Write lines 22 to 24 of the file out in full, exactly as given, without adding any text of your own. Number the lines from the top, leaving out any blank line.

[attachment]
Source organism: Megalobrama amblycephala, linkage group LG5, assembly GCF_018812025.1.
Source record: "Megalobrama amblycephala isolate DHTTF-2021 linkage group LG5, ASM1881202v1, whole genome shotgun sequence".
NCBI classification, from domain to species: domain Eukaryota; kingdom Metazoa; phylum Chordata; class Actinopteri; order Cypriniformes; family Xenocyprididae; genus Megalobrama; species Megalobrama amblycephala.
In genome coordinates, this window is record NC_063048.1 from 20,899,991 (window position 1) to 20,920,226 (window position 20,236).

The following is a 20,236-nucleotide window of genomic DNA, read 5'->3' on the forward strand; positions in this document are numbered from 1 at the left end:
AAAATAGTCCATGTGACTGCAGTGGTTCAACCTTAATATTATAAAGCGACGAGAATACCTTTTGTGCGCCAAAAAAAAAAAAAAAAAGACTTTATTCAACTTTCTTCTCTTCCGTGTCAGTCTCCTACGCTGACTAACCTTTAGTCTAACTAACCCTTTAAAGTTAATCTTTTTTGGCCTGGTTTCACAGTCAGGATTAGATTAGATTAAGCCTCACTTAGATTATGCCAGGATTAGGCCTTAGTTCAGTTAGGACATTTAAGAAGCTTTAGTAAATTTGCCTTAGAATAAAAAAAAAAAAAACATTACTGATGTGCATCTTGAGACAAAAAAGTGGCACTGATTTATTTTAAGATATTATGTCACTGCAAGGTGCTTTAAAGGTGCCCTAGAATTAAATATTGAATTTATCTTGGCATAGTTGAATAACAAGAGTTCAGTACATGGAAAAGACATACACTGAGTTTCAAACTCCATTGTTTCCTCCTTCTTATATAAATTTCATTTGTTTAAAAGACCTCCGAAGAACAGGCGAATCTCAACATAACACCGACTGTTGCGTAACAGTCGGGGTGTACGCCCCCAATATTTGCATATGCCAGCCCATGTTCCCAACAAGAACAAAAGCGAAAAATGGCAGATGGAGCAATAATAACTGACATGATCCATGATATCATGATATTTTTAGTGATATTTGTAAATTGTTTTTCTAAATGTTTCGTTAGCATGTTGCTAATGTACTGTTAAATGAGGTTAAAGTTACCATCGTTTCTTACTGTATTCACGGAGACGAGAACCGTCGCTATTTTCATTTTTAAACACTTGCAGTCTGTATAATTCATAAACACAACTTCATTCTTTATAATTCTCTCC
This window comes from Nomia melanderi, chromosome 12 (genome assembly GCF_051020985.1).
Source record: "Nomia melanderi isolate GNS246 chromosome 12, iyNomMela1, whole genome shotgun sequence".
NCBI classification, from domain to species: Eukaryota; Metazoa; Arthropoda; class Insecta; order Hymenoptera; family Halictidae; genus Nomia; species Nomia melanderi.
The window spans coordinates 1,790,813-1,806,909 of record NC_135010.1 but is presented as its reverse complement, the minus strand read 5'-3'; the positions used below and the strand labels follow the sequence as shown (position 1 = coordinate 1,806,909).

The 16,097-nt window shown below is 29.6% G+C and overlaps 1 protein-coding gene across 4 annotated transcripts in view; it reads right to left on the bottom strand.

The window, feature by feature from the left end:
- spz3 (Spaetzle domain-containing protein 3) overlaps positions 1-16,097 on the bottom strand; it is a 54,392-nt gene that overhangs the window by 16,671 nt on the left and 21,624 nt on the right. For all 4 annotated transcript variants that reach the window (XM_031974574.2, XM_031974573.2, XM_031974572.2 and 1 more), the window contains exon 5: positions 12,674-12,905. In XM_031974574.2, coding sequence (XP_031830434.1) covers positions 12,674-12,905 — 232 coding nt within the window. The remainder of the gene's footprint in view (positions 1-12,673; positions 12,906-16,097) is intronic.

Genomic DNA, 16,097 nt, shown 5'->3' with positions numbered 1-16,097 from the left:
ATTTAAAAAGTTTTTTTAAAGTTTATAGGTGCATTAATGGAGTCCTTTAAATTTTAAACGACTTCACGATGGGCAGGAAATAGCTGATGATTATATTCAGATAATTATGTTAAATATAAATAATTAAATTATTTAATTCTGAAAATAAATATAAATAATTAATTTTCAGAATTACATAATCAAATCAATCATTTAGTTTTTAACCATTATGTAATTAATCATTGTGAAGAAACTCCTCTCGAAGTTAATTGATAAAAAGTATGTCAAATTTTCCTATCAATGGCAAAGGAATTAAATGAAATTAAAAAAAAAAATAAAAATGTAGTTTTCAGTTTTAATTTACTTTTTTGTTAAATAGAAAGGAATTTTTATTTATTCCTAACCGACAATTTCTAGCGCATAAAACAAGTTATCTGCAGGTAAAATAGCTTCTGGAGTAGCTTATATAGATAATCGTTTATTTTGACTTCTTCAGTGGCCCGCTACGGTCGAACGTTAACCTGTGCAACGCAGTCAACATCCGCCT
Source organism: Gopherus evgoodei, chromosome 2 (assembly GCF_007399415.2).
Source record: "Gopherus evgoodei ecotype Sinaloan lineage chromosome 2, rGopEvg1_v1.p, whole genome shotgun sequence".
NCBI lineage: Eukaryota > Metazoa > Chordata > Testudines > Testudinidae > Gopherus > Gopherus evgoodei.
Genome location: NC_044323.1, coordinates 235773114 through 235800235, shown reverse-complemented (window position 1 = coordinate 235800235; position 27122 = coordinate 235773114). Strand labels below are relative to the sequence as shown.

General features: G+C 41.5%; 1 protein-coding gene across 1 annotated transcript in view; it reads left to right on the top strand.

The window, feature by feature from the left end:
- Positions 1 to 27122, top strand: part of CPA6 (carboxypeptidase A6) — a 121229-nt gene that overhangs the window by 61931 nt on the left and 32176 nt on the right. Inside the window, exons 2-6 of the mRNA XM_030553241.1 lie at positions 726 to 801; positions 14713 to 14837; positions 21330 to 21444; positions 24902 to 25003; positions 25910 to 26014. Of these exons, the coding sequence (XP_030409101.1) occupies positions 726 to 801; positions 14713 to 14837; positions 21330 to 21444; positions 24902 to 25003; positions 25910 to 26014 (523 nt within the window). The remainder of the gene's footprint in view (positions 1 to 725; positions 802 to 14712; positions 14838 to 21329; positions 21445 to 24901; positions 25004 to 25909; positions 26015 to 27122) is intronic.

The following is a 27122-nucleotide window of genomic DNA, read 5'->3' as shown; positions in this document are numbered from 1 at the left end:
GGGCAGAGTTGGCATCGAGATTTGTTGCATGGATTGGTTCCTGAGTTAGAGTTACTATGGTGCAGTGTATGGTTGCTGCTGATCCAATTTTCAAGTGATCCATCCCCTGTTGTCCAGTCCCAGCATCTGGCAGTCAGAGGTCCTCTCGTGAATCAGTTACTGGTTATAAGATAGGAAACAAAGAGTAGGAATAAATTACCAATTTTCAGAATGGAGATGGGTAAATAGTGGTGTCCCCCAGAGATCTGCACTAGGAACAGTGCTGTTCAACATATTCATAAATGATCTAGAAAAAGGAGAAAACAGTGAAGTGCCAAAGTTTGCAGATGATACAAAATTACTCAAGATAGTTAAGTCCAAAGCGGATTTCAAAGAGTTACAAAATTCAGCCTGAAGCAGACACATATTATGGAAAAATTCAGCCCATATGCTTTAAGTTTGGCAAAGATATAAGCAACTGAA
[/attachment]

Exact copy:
- Positions 1 to 27122, top strand: part of CPA6 (carboxypeptidase A6) — a 121229-nt gene that overhangs the window by 61931 nt on the left and 32176 nt on the right. Inside the window, exons 2-6 of the mRNA XM_030553241.1 lie at positions 726 to 801; positions 14713 to 14837; positions 21330 to 21444; positions 24902 to 25003; positions 25910 to 26014. Of these exons, the coding sequence (XP_030409101.1) occupies positions 726 to 801; positions 14713 to 14837; positions 21330 to 21444; positions 24902 to 25003; positions 25910 to 26014 (523 nt within the window). The remainder of the gene's footprint in view (positions 1 to 725; positions 802 to 14712; positions 14838 to 21329; positions 21445 to 24901; positions 25004 to 25909; positions 26015 to 27122) is intronic.

The following is a 27122-nucleotide window of genomic DNA, read 5'->3' as shown; positions in this document are numbered from 1 at the left end:
GGGCAGAGTTGGCATCGAGATTTGTTGCATGGATTGGTTCCTGAGTTAGAGTTACTATGGTGCAGTGTATGGTTGCTGCTGATCCAATTTTCAAGTGATCCATCCCCTGTTGTCCAGTCCCAGCATCTGGCAGTCAGAGGTCCTCTCGTGAATCAGTTACTGGTTATAAGATAGGAAACAAAGAGTAGGAATAAATTACCAATTTTCAGAATGGAGATGGGTAAATAGTGGTGTCCCCCAGAGATCTGCACTAGGAACAGTGCTGTTCAACATATTCATAAATGATCTAGAAAAAGGAGAAAACAGTGAAGTGCCAAAGTTTGCAGATGATACAAAATTACTCAAGATAGTTAAGTCCAAAGCGGATTTCAAAGAGTTACAAAATTCAGCCTGAAGCAGACACATATTATGGAAAAATTCAGCCCATATGCTTTAAGTTTGGCAAAGATATAAGCAACTGAA